Trusts amass £1bn deficit in three months as NHS faces 'financial meltdown'

NHS trusts have built up a deficit worth almost £1bn in the first three months of 2015/16, as regulator Monitor warned the health service 'simply can no longer afford operationally and financially to operate in the way it has been'.

NHS funding: deficit data reveal emerging crisis

Experts from the King's Fund think tank warned that without an emergency injection of funding in the forthcoming spending review, 'a rapid and serious decline in patient care is inevitable'.

Figures from the NHS Trust Development Authority show that trusts ended the first quarter of 2015/16 £485m in deficit, more than £70m above the expected level.

Data published simultaneously by foundation trust watchdog Monitor showed that NHS foundation trusts amassed a £445m deficit over the same period - £90m over the planned level.

Monitor chief executive David Bennett said hospitals were under massive pressure and could no longer afford to continue operating as they have been.

NHS funding

'Trusts are working hard to provide patients with quality care,' he said. 'However, today’s figures reiterate that the sector is under massive pressure and must change to counter it. The NHS simply can no longer afford operationally and financially to operate in the way it has been and must act now to deliver the substantial efficiency gains required to ensure patients get the services they need.'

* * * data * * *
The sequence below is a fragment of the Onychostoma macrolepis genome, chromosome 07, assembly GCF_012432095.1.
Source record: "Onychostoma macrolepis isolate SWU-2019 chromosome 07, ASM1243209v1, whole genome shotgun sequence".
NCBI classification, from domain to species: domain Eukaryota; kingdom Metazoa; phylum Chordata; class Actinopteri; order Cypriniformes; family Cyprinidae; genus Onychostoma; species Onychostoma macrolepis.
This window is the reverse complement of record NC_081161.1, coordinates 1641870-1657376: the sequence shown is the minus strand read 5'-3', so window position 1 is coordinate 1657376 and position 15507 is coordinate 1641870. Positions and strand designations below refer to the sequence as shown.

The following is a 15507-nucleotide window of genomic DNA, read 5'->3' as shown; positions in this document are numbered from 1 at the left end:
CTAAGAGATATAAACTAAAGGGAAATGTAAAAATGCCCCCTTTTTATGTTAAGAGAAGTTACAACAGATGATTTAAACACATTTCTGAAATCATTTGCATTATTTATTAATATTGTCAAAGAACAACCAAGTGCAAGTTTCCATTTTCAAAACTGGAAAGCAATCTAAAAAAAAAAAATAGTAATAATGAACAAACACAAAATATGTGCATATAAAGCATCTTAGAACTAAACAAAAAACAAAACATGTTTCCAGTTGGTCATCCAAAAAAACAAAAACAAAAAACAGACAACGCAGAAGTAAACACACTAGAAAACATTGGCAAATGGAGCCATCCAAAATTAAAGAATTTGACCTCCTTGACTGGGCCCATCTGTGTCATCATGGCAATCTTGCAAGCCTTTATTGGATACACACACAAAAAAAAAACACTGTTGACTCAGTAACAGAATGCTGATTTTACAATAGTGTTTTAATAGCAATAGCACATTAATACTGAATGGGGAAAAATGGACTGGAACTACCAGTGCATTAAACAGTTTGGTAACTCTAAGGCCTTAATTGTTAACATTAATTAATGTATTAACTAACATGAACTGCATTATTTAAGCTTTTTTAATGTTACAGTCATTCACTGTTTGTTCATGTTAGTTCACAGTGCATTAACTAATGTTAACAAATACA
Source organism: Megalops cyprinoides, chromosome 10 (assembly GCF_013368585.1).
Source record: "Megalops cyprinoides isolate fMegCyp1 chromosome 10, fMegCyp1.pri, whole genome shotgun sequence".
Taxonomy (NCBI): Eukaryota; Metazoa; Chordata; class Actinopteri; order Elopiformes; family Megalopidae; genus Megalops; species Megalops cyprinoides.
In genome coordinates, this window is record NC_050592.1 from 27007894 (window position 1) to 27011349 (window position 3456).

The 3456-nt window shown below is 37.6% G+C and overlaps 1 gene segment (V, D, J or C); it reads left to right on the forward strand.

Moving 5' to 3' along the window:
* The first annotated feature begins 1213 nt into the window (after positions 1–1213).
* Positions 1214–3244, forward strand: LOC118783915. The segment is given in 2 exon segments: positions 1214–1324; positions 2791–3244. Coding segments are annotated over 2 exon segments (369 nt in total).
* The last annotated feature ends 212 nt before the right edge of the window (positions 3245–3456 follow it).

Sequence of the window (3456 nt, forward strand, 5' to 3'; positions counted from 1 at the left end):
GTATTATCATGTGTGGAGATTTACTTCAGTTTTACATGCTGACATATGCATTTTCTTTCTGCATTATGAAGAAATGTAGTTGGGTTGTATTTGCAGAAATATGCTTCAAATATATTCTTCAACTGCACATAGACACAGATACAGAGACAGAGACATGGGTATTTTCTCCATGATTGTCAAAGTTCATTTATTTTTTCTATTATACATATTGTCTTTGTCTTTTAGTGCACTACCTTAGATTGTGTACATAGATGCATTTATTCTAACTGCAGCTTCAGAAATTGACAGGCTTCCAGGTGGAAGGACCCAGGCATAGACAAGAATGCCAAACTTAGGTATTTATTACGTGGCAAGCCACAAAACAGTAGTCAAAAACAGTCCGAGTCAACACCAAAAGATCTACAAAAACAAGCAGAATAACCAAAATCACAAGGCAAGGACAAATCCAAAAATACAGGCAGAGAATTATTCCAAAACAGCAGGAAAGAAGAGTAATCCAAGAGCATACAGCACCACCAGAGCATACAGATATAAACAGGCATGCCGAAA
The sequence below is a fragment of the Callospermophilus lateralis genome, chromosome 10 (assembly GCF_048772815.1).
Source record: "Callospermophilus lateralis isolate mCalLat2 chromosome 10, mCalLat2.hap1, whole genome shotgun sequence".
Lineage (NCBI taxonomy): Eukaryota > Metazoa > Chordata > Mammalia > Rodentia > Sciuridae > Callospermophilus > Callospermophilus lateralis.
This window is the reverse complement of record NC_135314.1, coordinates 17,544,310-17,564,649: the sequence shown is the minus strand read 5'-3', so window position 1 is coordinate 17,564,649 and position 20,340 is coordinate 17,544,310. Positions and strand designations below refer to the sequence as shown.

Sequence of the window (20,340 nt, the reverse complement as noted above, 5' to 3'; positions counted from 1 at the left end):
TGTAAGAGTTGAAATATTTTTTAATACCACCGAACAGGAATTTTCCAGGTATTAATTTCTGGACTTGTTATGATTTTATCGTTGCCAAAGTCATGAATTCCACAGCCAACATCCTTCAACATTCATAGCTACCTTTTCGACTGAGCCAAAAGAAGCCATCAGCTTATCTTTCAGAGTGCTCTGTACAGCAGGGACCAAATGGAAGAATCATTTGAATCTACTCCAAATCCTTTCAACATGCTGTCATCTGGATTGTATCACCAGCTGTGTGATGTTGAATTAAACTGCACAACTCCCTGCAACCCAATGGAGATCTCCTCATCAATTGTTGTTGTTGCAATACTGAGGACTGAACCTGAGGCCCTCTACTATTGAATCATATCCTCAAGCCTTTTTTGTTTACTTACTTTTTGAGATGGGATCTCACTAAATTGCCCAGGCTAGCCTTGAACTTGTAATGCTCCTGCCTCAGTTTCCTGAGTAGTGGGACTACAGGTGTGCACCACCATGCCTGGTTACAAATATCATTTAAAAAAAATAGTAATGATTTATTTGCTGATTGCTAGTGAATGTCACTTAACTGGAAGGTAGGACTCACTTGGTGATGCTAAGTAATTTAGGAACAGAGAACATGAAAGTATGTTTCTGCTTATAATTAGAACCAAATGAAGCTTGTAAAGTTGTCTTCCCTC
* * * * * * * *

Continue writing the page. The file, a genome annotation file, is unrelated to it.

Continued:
Unite national officer for health, Barrie Brown said: 'The financial chickens are coming home to roost big-time. This is what happens when you have growing demand for NHS services and then decide to impose £20bn of so-called "efficiency savings".

'Health secretary Jeremy Hunt needs to start banging the cabinet table to get more funds in real terms from the chancellor George Osborne, otherwise the NHS will go into a financial meltdown.'

King's Fund policy director Richard Murray said NHS providers were heading for an unprecedented end of year deficit.

‘Warnings of a deficit of at least £2bn by the end of the year are well-founded. It is inconceivable that an overspend of this magnitude can be covered by the end of the year,' he said.

‘Overspending on this scale cannot be attributed to mismanagement or waste among individual trusts. It reflects the impossible task of delivering high quality care for patients with inadequate funding.'

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